Widespread IoT adoption hinges entirely on return on investment (ROI). For every dollar invested in IoT, stakeholders need to know how this technology is making them more profitable and agile. As technological advancements drive down hardware costs, Direct-to-Satellite IoT (DtS-IoT) has become more popular for companies interested in getting started with IoT. In this article, I’ll explore what Direct-to-Satellite IoT is and some of its use cases as well as when Direct-to-Satellite might not be the best option.
To start, what exactly is DtS-IoT? Direct-to-Satellite IoT systems enable devices to transfer short messages to and from anywhere in the world using secure networks of satellites that orbit the Earth. This works really well in places where cellular networks don’t have great coverage or where wired connections don’t make sense - for example, deep underground (think mining operations) or the far-flung fields of a commercial farm.
So why is this important? Automated data collection combined with analytics empowers businesses to have a complete picture of what is going on with their operations and use that data to make better, faster decisions. The falling cost of DtS-IoT means that these technologies are no longer available only in areas where cellular signal is strong or wired connections are possible. Digital transformation in rural, remote, or inaccessible areas is more feasible than ever.
In addition, Direct-To-Satellite IoT gives you the flexibility to update different firmware configurations as needed out in the field. Direct-To-Satellite IoT primary use cases include wide area remote monitoring, smart agriculture, asset tracking, and the marine space.
One really powerful example of Direct-to-Satellite IoT can be seen in the marine space. Imagine you own a boat. By leveraging DtS-IoT, you can keep an eye on your boat in real-time and from anywhere including where your boat is in the world and to receive alerts when something is wrong.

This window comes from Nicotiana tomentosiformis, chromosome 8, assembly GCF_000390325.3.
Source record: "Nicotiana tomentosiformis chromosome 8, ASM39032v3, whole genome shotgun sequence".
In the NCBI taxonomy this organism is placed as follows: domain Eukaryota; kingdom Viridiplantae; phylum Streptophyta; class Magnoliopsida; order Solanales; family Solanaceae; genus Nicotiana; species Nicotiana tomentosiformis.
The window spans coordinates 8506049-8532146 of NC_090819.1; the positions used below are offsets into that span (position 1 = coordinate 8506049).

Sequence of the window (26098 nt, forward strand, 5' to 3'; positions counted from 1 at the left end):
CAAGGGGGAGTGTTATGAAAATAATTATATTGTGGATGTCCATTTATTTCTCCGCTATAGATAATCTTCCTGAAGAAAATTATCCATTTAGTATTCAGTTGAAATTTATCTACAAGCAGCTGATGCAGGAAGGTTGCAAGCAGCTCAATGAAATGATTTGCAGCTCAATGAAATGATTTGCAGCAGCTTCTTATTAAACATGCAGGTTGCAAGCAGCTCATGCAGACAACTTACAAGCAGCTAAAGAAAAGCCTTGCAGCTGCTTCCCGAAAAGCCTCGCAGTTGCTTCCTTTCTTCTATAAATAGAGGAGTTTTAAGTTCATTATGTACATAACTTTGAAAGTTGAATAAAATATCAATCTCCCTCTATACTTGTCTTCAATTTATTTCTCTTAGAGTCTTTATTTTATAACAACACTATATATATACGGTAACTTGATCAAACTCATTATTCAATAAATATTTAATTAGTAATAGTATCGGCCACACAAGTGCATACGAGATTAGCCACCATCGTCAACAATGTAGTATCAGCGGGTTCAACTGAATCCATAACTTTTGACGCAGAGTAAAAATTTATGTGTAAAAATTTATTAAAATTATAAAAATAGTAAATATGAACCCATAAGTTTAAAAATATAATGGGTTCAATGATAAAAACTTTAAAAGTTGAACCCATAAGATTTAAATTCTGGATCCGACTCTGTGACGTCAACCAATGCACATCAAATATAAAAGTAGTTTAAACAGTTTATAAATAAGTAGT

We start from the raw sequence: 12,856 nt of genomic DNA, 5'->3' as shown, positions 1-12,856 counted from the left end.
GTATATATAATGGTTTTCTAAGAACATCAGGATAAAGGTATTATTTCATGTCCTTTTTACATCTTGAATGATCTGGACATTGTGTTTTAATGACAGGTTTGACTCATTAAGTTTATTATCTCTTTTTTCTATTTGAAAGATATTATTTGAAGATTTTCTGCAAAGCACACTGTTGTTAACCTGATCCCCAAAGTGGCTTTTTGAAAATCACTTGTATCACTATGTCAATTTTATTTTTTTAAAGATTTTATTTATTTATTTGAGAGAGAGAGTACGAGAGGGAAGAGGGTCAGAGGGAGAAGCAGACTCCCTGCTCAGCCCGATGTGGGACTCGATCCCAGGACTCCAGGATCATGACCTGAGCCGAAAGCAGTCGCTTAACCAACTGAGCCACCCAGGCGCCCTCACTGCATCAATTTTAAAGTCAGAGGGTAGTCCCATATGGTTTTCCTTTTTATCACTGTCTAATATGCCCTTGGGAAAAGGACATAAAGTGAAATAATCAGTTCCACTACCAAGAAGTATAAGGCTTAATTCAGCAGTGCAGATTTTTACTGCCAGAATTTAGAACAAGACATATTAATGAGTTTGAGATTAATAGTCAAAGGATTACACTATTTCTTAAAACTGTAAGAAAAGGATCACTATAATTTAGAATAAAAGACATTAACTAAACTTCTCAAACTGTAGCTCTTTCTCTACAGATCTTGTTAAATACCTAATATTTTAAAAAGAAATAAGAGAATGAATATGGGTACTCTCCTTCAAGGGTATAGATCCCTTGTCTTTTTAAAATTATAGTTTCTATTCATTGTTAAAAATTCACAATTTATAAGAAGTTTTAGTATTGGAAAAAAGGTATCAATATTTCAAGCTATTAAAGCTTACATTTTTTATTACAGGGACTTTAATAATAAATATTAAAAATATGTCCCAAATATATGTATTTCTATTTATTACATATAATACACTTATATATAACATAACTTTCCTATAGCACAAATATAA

In the same way DtS-IoT is used for vessel tracking, it’s also playing a critical role in transport and logistics. Traceability of large freight across the ocean is only possible because of Direct-To-Satellite IoT.
Businesses can now better understand how items are moving throughout their supply chain and better plan their operations. A manufacturer who knows ahead of time their raw materials will be delayed can inform customers and ensure that there are no surprises, leading to an overall better customer experience.
One last example of Direct-To-Satellite IoT adding tremendous value to businesses can be seen in the renewable energy space. Wind farm owners have a difficult time maintaining their fleet of turbines. The turbines are usually located in hard to reach areas for maintenance teams. Direct-To-Satellite IoT does not require any cumbersome network infrastructure to be installed and allow wind farmers the tools to determine the health state of their fleet at any given time. Identification of early damage to turbines can save wind farm owners millions of dollars each year.
DtS-IoT is great for a ton of applications, but there are a few key use cases where it just doesn’t make sense. Indoor positioning, for example, is definitely one of them.
Indoor positioning is the ability to understand the path of “things” as they move through a predefined environment.
One use case for indoor positioning can be found in grocery stores.Grocers are interested in understanding which section of the grocery store customers are spending the most time in. Indoor positioning allows you to track customers throughout their visit and generate a heatmap of the floor layout.
This is a great opportunity for grocers to increase sales by being able to strategically place items such as produce that is about to go bad. The grocery store eliminates food waste and the customer gets a steep discount on food.
Direct-to-Satellite IoT just doesn’t meet the accuracy and precision requirements for tracking or locating objects indoors. Regardless of the use case, this technology requires line-of-sight to a satellite, meaning that even building roofs can prove an obstacle to accurate readings.
Have you ever tried to use GPS while inside of a building? It doesn’t work well for the same exact reason. Signals from satellites are easily attenuated and scattered by objects in their path and, on top of all of this, don’t forget that you also need to be able to determine your direction and orientation for indoor positioning.
For indoor positioning to be useful, you need reliable and accurate location information in real time. If you were to stand next to the hardware used for DtS-IoT, you wouldn’t want your location information to jump to a different location within the same building.
The low cost, secure, and bi-directional communication of Direct-To-Satellite IoT has enabled it to achieve product-market fit for many use cases. While it is hopeful to imagine using Direct-To-Satellite IoT for indoor positioning, the reality is that the accuracy and precision requirements cannot be met.